FIGS. 1 through 4 depict an upper coupler assembly 10 according to a first embodiment, and FIGS. 3 and 4 schematically represent the coupler assembly 10 mounted beneath and attached to a trailer 12. The dimensions of the coupler assembly 10 can vary widely, depending on the particular type of trailer 12 on which assembly 10 is to be installed and various other aspects of the particular application. Furthermore, the invention is not limited to any particular manner for mounting and attaching the coupler assembly 10 to the trailer 12. FIGS. 1 through 4 further represent the coupler assembly 10 equipped with a coupling device, and more particularly a kingpin 14 of a type capable of coupling to a fifth wheel on a tractor or other suitable type of towing vehicle. The coupler assembly 10 includes a housing 16, shown in FIGS. 1 through 4 as including an upper cover plate 18, a lower base plate 20, and two end plates 28. Various materials can be used to fabricate the plates 18, 20 and 28, including stainless steels, mild steels, etc. The cover and base plates 18 and 20 are represented as having generally rectangular shapes when viewed from above, and the perimeter of the cover plate 18 is preferably attached to the base plate 20 and end plates 28 by welding or another joining method. It is also foreseeable that the plates 18, 20 and 28 could be assembled with fasteners, though doing so would preferably provide a liquid-tight seal between the interfacing surfaces of the plates 18, 20 and 28 for reasons that will become evident from the following discussion. For the purpose of mounting the coupler assembly 10 beneath the trailer 12, the end plates 28 are shown as defining flanges 21 with holes for securing the coupler assembly 10 to the trailer 12 with bolts (not shown), though other techniques for securing the coupler assembly 10 to the trailer 12 are possible and within the scope of this invention. For example, trailers are manufactured to have coupler assemblies that are fully or partially integrated into the framework of the trailer. Such coupler assemblies, commonly referred to as inverted coupler assemblies, are often integrated into the framework of a trailer by welding or another assembly method that results in the coupler assembly being intended as a permanent part of the trailer. The coupler assembly 10 of this invention can also be fabricated to be fully or partially integrated into the framework of a trailer, and as such trailers equipped with inverted or otherwise integral coupler assemblies are also within the scope of this invention.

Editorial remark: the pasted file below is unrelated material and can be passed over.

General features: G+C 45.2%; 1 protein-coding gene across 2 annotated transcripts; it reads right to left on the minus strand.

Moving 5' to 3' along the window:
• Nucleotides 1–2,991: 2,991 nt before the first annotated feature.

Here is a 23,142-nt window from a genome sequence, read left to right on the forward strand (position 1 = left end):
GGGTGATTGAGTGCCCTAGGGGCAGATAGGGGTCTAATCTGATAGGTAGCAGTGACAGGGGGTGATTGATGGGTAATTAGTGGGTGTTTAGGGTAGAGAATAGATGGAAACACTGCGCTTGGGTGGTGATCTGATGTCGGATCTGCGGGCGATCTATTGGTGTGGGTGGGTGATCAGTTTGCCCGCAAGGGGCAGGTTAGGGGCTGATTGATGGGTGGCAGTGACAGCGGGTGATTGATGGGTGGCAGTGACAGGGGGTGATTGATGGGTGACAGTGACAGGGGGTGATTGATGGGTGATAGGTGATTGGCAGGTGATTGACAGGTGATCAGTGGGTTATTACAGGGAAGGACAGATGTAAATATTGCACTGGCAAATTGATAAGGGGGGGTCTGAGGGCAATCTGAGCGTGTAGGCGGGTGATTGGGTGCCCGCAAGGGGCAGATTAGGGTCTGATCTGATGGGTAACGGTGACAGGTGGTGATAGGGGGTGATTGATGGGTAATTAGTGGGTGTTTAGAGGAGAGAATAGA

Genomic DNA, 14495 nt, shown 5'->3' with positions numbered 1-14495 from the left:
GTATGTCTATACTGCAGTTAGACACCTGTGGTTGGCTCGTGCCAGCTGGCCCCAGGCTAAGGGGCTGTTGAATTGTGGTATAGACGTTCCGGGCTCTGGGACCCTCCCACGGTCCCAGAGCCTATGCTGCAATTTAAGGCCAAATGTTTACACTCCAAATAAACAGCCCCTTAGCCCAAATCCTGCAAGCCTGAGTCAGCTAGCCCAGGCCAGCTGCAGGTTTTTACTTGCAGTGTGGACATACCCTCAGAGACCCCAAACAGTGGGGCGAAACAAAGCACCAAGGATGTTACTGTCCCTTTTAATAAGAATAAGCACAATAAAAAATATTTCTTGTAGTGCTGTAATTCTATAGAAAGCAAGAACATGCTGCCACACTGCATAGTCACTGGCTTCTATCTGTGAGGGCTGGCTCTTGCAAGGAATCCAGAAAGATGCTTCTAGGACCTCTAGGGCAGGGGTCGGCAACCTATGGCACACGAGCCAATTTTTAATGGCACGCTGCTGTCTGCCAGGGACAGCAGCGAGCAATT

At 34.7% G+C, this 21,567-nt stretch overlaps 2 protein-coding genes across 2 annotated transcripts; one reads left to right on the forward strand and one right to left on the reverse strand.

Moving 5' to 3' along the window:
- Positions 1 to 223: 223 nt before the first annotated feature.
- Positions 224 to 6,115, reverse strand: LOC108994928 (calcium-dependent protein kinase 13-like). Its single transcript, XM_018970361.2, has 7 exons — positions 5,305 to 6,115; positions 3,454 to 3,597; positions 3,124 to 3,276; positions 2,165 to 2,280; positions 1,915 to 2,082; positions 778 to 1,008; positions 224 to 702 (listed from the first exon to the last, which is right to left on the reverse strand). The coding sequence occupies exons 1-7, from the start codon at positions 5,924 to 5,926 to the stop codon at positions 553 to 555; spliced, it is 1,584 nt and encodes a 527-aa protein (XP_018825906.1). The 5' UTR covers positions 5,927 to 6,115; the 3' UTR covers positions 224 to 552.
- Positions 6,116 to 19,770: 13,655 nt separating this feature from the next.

The plates 18 and 20 are spaced apart from each other in a vertical direction to define a cavity 22 therebetween (FIGS. 3 and 4). For this purpose, the base plate 20 is shown as having concave upper and convex lower surfaces, though it is foreseeable that the cavity 22 could be created in a different manner. The kingpin 14 is represented as being centrally disposed in the base plate 20, though other locations within the base plate 20 are foreseeable. For assembly of the pin 14 with the base plate 20, a through-hole 24 is preferably formed in the base plate 20 and sized to closely receive the pin 14 so that a gas-tight joint can be formed between the plate 20 and pin 14, for example, by welding the pin 14 to the base plate 20. For this purpose, the pin 14 is represented as having a flange 26 along whose perimeter a weldment (not shown) can be formed to attach the pin 14 to the base plate 20. The cover plate 18 is also shown as having a through-hole 46 that is also sized to closely receive the upper end of pin 14 to enable a gas-tight joint to be formed between the plate 18 and pin 14 by welding, etc.